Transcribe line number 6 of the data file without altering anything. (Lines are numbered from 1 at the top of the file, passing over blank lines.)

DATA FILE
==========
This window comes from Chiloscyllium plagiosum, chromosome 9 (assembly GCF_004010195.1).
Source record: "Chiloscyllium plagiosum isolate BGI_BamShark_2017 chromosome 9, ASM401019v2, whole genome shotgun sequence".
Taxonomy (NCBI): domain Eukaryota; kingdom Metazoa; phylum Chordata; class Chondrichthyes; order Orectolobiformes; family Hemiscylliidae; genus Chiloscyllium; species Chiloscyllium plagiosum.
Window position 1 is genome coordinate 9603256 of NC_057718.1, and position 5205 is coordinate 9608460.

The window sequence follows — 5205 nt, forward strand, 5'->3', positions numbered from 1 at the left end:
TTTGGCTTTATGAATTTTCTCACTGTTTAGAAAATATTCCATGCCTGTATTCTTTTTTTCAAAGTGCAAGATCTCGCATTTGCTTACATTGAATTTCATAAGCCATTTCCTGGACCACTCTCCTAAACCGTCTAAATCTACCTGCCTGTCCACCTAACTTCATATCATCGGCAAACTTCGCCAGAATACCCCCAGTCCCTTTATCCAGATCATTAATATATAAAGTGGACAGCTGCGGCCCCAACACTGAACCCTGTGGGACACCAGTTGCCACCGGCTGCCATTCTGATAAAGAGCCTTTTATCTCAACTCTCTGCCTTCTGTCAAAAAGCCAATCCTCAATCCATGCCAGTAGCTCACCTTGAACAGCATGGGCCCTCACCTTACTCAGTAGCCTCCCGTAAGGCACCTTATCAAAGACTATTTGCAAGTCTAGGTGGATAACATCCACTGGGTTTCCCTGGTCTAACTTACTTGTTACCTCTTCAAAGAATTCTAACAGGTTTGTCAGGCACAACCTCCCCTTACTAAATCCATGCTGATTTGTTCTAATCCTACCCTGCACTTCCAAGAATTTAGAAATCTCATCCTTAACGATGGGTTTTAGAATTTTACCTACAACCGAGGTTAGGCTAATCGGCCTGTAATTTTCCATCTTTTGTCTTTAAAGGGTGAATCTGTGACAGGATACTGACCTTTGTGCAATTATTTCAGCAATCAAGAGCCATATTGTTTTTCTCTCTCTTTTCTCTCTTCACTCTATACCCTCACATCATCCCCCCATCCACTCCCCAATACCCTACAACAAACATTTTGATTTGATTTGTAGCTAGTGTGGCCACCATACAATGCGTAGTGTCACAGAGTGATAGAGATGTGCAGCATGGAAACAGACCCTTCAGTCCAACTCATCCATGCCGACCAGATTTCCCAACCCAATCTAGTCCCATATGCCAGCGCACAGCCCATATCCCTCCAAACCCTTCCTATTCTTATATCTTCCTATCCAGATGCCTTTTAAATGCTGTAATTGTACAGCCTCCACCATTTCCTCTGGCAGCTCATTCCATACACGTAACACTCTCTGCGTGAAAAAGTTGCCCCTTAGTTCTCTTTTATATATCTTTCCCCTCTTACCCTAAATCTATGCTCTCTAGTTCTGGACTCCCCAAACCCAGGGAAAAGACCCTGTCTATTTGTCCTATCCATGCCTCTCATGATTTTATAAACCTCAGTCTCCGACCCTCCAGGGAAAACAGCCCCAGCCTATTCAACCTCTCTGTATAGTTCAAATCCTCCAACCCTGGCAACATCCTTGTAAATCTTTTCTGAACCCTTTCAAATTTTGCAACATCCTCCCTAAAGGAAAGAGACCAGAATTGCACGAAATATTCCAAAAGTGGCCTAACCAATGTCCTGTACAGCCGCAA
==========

TTTGGCTTTATGAATTTTCTCACTGTTTAGAAAATATTCCATGCCTGTATTCTTTTTTTCAAAGTGCAAGATCTCGCATTTGCTTACATTGAATTTCATAAGCCATTTCCTGGACCACTCTCCTAAACCGTCTAAATCTACCTGCCTGTCCACCTAACTTCATATCATCGGCAAACTTCGCCAGAATACCCCCAGTCCCTTTATCCAGATCATTAATATATAAAGTGGACAGCTGCGGCCCCAACACTGAACCCTGTGGGACACCAGTTGCCACCGGCTGCCATTCTGATAAAGAGCCTTTTATCTCAACTCTCTGCCTTCTGTCAAAAAGCCAATCCTCAATCCATGCCAGTAGCTCACCTTGAACAGCATGGGCCCTCACCTTACTCAGTAGCCTCCCGTAAGGCACCTTATCAAAGACTATTTGCAAGTCTAGGTGGATAACATCCACTGGGTTTCCCTGGTCTAACTTACTTGTTACCTCTTCAAAGAATTCTAACAGGTTTGTCAGGCACAACCTCCCCTTACTAAATCCATGCTGATTTGTTCTAATCCTACCCTGCACTTCCAAGAATTTAGAAATCTCATCCTTAACGATGGGTTTTAGAATTTTACCTACAACCGAGGTTAGGCTAATCGGCCTGTAATTTTCCATCTTTTGTCTTTAAAGGGTGAATCTGTGACAGGATACTGACCTTTGTGCAATTATTTCAGCAATCAAGAGCCATATTGTTTTTCTCTCTCTTTTCTCTCTTCACTCTATACCCTCACATCATCCCCCCATCCACTCCCCAATACCCTACAACAAACATTTTGATTTGATTTGTAGCTAGTGTGGCCACCATACAATGCGTAGTGTCACAGAGTGATAGAGATGTGCAGCATGGAAACAGACCCTTCAGTCCAACTCATCCATGCCGACCAGATTTCCCAACCCAATCTAGTCCCATATGCCAGCGCACAGCCCATATCCCTCCAAACCCTTCCTATTCTTATATCTTCCTATCCAGATGCCTTTTAAATGCTGTAATTGTACAGCCTCCACCATTTCCTCTGGCAGCTCATTCCATACACGTAACACTCTCTGCGTGAAAAAGTTGCCCCTTAGTTCTCTTTTATATATCTTTCCCCTCTTACCCTAAATCTATGCTCTCTAGTTCTGGACTCCCCAAACCCAGGGAAAAGACCCTGTCTATTTGTCCTATCCATGCCTCTCATGATTTTATAAACCTCAGTCTCCGACCCTCCAGGGAAAACAGCCCCAGCCTATTCAACCTCTCTGTATAGTTCAAATCCTCCAACCCTGGCAACATCCTTGTAAATCTTTTCTGAACCCTTTCAAATTTTGCAACATCCTCCCTAAAGGAAAGAGACCAGAATTGCACGAAATATTCCAAAAGTGGCCTAACCAATGTCCTGTACAGCCGCAA